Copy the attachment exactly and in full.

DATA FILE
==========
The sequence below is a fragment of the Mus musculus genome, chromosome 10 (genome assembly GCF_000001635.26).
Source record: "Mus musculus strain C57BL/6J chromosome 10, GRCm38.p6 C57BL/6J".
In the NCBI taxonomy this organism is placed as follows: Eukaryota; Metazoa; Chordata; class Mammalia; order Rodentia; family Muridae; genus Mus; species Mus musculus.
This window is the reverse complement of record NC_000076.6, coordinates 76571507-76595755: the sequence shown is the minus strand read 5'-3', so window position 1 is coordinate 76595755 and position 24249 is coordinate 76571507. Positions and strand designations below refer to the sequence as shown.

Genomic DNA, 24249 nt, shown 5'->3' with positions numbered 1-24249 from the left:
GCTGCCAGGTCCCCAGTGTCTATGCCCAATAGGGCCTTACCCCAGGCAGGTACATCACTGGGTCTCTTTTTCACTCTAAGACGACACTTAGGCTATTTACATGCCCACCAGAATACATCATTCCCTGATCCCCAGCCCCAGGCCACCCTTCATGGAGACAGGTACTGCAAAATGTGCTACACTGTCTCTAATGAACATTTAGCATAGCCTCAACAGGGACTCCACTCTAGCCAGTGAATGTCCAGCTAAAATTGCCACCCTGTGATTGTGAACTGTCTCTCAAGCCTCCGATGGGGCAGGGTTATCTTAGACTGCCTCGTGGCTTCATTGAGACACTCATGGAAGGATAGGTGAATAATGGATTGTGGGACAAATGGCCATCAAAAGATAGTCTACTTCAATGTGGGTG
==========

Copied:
The sequence below is a fragment of the Mus musculus genome, chromosome 10 (genome assembly GCF_000001635.26).
Source record: "Mus musculus strain C57BL/6J chromosome 10, GRCm38.p6 C57BL/6J".
In the NCBI taxonomy this organism is placed as follows: Eukaryota; Metazoa; Chordata; class Mammalia; order Rodentia; family Muridae; genus Mus; species Mus musculus.
This window is the reverse complement of record NC_000076.6, coordinates 76571507-76595755: the sequence shown is the minus strand read 5'-3', so window position 1 is coordinate 76595755 and position 24249 is coordinate 76571507. Positions and strand designations below refer to the sequence as shown.

Genomic DNA, 24249 nt, shown 5'->3' with positions numbered 1-24249 from the left:
GCTGCCAGGTCCCCAGTGTCTATGCCCAATAGGGCCTTACCCCAGGCAGGTACATCACTGGGTCTCTTTTTCACTCTAAGACGACACTTAGGCTATTTACATGCCCACCAGAATACATCATTCCCTGATCCCCAGCCCCAGGCCACCCTTCATGGAGACAGGTACTGCAAAATGTGCTACACTGTCTCTAATGAACATTTAGCATAGCCTCAACAGGGACTCCACTCTAGCCAGTGAATGTCCAGCTAAAATTGCCACCCTGTGATTGTGAACTGTCTCTCAAGCCTCCGATGGGGCAGGGTTATCTTAGACTGCCTCGTGGCTTCATTGAGACACTCATGGAAGGATAGGTGAATAATGGATTGTGGGACAAATGGCCATCAAAAGATAGTCTACTTCAATGTGGGTG